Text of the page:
lundi 25 juin 2012

The Ideas Man With a Plan for Germany

Joachim "Jogi" Loew does not look like a soccer coach, certainly not one of a powerhouse like Germany.

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Germany coach Joachim Loew made critical tactical moves in a win over Greece on Friday in Euro 2012.

His hair, suspiciously thick and jet black, is a bit too perfect in a Sam Malone kind of way to the point where he was asked a while back if he wore a wig (no) or if he at least dyed it (again, no). His penchant for tight, sometimes shiny, monochrome shirts—both collarless and button-down—suggest his natural habitat might be an art gallery rather than a soccer pitch. And his jaunty, affable demeanor set him apart from soccer's standard ex-jocks, who tend to range from curmudgeonly and paranoid to crowd-pleasing and populist.

Loew is decidedly different, which might be the reason for his unlikely rise.

A former striker—which in itself is somewhat unusual, as most coaches tend to be former central defenders or midfielders—who never quite broke into the higher echelons as a player, Loew lasted less than a year in four of his five coaching jobs. Then his old friend Jurgen Klinsmann, now the U.S. coach, called on him to join Germany's staff as an assistant in 2004. Loew flourished under Klinsmann, developing a reputation as the ideas man, and he was handed the job after the 2006 World Cup.

Now Germany, with four wins in Euro 2012, looks to be on a collision course to meet Spain in the tournament's final next Sunday. On Wednesday, Spain takes on Portugal in the first semifinal, while Germany faces either England or Italy the following day.

Should the two uber-favorites reach the final in Kiev, it promises to be something of a grudge match. Spain, the reigning World Cup and Euro champions, knocked Germany out of the semifinal of the last World Cup and beat the Germans in the Euro 2008 final.

One of the things that stands out about Loew is his flexibility and willingness to make tweaks even when things are going well. Take Friday's quarterfinal with Greece as an excellent example. Germany had rolled through the group stage with three wins in what looked like the toughest group on paper. It was also the only team to have won all three games and had scored the second-most goals in the tournament.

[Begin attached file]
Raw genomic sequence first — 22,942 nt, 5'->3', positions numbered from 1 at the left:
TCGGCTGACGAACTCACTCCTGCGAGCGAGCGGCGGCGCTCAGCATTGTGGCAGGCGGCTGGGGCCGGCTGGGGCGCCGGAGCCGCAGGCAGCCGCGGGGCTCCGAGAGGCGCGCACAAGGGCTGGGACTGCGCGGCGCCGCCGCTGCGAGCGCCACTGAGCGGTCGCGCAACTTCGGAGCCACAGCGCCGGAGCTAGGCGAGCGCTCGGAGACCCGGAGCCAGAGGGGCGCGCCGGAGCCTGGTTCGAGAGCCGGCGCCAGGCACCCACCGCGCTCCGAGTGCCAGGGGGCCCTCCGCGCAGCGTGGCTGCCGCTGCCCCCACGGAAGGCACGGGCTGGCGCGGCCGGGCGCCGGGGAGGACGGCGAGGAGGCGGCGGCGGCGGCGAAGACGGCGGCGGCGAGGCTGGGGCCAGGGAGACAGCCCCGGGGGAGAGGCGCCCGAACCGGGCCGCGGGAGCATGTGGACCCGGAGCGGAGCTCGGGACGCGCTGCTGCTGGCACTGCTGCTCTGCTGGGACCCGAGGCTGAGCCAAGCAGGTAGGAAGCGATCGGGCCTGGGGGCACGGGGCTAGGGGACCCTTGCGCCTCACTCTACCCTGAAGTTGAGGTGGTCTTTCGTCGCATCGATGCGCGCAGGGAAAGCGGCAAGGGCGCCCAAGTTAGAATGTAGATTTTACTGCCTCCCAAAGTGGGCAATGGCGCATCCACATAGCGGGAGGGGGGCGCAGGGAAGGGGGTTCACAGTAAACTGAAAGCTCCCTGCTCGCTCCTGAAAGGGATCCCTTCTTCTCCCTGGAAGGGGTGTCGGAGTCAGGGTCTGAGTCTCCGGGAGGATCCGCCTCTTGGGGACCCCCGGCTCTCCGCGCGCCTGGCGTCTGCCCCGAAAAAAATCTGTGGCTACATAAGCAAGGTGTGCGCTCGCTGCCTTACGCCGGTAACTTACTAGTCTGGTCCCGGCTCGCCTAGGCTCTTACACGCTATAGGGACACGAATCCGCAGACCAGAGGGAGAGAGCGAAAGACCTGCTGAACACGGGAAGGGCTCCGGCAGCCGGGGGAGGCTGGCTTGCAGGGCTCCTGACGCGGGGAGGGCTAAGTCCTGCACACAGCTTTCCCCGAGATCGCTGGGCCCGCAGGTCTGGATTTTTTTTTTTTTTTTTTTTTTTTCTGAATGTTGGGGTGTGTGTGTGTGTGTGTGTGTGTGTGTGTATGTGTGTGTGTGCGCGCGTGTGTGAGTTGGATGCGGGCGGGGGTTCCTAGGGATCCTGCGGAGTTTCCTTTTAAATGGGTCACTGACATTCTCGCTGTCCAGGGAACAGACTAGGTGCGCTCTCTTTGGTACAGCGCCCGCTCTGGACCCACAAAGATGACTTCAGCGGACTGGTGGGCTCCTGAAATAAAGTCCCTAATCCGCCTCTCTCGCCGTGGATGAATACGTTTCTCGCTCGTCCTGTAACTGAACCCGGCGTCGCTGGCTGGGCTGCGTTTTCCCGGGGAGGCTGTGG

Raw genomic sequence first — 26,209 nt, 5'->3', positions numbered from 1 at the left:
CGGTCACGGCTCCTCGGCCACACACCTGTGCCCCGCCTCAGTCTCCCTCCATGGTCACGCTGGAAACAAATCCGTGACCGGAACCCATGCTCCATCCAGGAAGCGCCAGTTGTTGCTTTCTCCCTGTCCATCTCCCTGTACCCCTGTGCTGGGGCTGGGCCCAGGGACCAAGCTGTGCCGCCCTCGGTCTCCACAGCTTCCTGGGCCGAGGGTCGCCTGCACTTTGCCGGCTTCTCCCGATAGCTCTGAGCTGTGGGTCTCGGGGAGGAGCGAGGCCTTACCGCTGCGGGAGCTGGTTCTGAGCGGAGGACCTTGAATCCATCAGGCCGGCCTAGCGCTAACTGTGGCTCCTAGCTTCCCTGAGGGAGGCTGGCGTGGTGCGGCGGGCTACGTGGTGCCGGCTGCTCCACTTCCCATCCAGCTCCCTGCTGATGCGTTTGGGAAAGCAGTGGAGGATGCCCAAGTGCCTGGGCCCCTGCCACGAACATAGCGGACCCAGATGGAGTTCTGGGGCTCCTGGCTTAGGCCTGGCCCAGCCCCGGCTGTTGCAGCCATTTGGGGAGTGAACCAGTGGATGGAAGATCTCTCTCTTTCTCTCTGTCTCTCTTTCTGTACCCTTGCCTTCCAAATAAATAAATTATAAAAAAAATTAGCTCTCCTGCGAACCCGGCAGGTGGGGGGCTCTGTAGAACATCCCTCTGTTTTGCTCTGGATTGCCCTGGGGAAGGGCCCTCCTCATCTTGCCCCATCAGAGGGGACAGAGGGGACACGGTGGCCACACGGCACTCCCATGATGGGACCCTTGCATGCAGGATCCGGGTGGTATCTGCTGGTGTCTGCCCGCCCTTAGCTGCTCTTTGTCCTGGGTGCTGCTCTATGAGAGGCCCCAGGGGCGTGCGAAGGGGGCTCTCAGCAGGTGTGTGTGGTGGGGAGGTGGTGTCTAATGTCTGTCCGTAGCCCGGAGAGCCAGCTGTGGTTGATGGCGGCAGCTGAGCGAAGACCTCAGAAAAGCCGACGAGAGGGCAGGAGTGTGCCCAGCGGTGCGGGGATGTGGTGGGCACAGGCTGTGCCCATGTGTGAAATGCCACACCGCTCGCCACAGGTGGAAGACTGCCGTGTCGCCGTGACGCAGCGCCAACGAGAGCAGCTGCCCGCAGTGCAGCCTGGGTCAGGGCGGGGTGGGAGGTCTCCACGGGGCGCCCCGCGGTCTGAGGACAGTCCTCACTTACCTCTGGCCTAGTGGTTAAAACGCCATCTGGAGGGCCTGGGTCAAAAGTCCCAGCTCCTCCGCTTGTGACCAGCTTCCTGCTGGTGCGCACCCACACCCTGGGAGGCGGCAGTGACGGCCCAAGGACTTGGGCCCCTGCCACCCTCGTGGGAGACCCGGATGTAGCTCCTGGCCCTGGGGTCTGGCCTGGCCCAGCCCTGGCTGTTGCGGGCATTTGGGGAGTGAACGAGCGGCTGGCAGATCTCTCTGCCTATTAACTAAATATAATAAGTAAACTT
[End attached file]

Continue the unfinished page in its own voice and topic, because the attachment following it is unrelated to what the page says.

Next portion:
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So what did Loew do?

He benched three of his front four—Mario Gomez and wingers Thomas Mueller and Lukas Podolski—against the Greeks. That trio, which had started every game until that point, was replaced by veteran striker Miroslav Klose and attacking midfielders Marco Reus and Andreas Schurrle.

So much for the old coaching mantra of sticking with the guys who got you there.

"I wanted to freshen up the team a bit," Loew said. "Plus Marco [Reus] and Andreas [Schurrle] are a bit better at playing between the lines, and they are a bit more creative, and that's important against a team like Greece, who we knew would be defending deep. For the same reason I thought Miro [Klose's] movement could be important."

The logic was faultless. Podolski and Mueller, mainstays of the team that made the 2010 World Cup semifinals, are at their best when they have space in which to operate. That makes them exceptional counterattackers. Gomez, a big, powerful target man, is prolific but static: He needs someone to get him the ball, and he would've been double-teamed by the Greeks.

Yet the move still took a lot of courage. Between them, Reus and Schurrle have 23 international appearances; Mueller and Podolski have 131. Gomez was the Euro's leading scorer, whereas Klose had not scored in his previous six games.

Germany won 4-2, but it was the kind of decision that could have blown up in Loew's face and make him look like a fool. True, Greece wasn't the best matchup for the three incumbents. And realistically, there was a greater chance of Greece's creditors saying they would write off the country's national debt overnight than there was of an upset.

But had the three newcomers not played well, Loew could have faced turmoil and second-guessing in the locker room. Then again, he made a similar bold choice in 2008, switching from a 4-4-2 formation to a 4-2-3-1 midway through the tournament—a decision prompted not by results but by performance.

More than most, Loew is a big-picture guy. In 2010, his team's emphasis was on speed and exploiting the counterattack, something Germany did with devastating effect. Over the past two years, he has tried to make the team more adept at keeping possession and creating chances against opponents who defend in numbers. To make a basketball analogy, he has turned a run-and-gun team into one that loves half-court offense.

It makes sense: Opponents fear Germany much more than they did before. They sit deep and look to snatch something on the break, as was evident in the group games against Portugal and Denmark.

It would have been easy for Loew to stick with the tried-and-tested. But it's his desire to innovate and change—even making radical changes, like Friday's—that sets him apart. And ultimately, that could be the key to Germany winning the Euro. Or at least giving Spain a run for its money.

—Gabriele Marcotti is the world soccer columnist for The Times of London and a regular broadcaster for the BBC.

Joachim Loew, Joachim Jogi Loew, Germany, Germany, Miroslav Klose, Lukas Podolski, Spain, Marco Reus, Thomas Mueller

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